top of page

Making Liquid Metals Truly Printable

Liquid metals are truly a unique material. They offer amazing properties like extremely high stretchability with no change of resistance which can be useful in many textile, wearable, and/or robotic applications.

To learn more about this amazing technology join us Berlin on 17-18 OCT 2023 to RESHAPE the Future of Electronics:

They are typically based on a GaIn alloy with a eutectic bled that is liquid at room temperature. A thin layer of oxide spontaneously forms around the liquid droplets, helping to mechanically stabilize them.

In general, they are not easy to print. Currently, companies offer a gel version of them which can be dispensed under an applied electric force. This is an important advancement but dispensing has its own limitations.

In any case, such materials are not a drop-in solution for the printed electronics industry. Furthermore, the choice of the substrates on which one can print is typically limited to high surface energy substrates. This constraints applicability. Finally, control of sintering [removing oxide shell] and temperature stability can be challenges.

The researchers at the Air Force Research Lab - led by Christopher Tabor- are pioneering work on making liquid metals actually printable, meaning that one could use screen, gravure or other printing systems to additive deposit these materials. They presented their latest results at the TechBlick event on Wearable Technology and E-Textiles [more details here

To achieve this, they must put these liquid metals into a colloidal ink with reliable and consistent ‘mechanical’ sintering. The first step towards this is the control of the shell oxide. In slide 1, you will see different thickness levels of the oxide (GaxOy) formed around a GaIn droplet, ranging from 1.28nm to some 4.46 [the natural growth without control would yield about 3um].

This control is important for two reasons: (1) it enables control of the mechanical sintering which is based on the rupturing of the oxide shells through mechanical force and (b) it offers a controlled surface for build up of chemical [e.g., ligand] layers

Point (1) is shown in slide 2, where one can see the thickness of the shell determines the applied force needed to break the shell [note: breaking the shell is needed because otherwise the network of GaIn droplets would be non conductive. Once the shells are broken and the liquid metal flows together to form a conductive line, this process becomes irreversible. This is the so-called 'mechanical' sintering]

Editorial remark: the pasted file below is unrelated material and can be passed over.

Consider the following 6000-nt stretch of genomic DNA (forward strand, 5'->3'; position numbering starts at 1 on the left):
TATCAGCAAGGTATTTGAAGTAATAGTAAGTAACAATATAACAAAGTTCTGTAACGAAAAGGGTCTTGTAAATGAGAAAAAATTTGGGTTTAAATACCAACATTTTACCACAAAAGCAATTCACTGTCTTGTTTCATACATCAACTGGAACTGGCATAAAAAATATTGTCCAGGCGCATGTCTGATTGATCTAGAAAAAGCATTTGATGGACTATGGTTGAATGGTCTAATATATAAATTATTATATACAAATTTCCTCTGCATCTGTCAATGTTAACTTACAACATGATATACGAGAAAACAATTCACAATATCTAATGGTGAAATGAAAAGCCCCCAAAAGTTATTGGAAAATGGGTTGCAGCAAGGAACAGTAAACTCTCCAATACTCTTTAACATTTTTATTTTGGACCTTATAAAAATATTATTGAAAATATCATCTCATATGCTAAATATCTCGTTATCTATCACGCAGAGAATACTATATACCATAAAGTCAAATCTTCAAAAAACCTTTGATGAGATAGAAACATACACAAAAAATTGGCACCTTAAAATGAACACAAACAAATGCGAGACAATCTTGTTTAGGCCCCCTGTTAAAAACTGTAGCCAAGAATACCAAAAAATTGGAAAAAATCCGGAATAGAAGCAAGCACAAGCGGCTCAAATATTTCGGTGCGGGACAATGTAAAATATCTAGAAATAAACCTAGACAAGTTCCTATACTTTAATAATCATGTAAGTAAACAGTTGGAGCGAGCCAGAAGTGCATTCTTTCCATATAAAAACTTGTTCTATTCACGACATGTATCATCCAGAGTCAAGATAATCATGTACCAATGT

Next [slide 3] you can see how silica was added to the shells, increasing the stiffness and also enabling a ‘sudden’ rupture. Critically, this silica layer then enables formulation and addition of further ligands and polymers to enable printing on substrates with different surface tensions. In other words, it is a surface platform on which to formulate.

In slide 4 you can see that an ink has been formulated in colloidal form. This can be ‘printed’. In this case, a network of droplets are formed on the substrates, connected through the tortuous polymeric network of additions to the shell. In this state, the material is mechanically stretchable but still non conductive [the shell brings electronic transport]. However, the stretching itself will break the shells, allowing the liquid metals to form a highly stretchable conductive network.

Interestingly, the material can be stretched some 400% without any chance in resistance, which is never the case with other particle-based conductive inks [which are more printable and conductive but less stretchable]

This technology is currently being commercialized in partnerships with UES, Inc.

Many applications have been showcased as one can see in slide 5 including

  • Dry electrodes for measuring physiological parameters with direct skin contacts [so far studies do not show adverse impacts on bio cells]

  • Integrated resistive heating into textile which can stretch

  • Stretchable cables

This is an amazing material system that continues to amaze. In our view, it is one of the ‘hot’ development areas in printed electronics. This work shows that liquid metals can also be optimized for printing, although there is much work to be done in proving consistency of mechanical sintering, imprioving trade-off in conductivity vs shell modification, in thermal stability, in linewidth control, in compatbility with various substrates. Of course, traditional ink systems are versatile and mature technology, developed over many decades. In contract, printable liquid metals are a novice technology, but one with a clear promising roadmap. Watch this space

To learn more about this amazing technology join us Berlin on 17-18 OCT 2023 to RESHAPE the Future of Electronics:


Subscribe for updates

Thank you!

bottom of page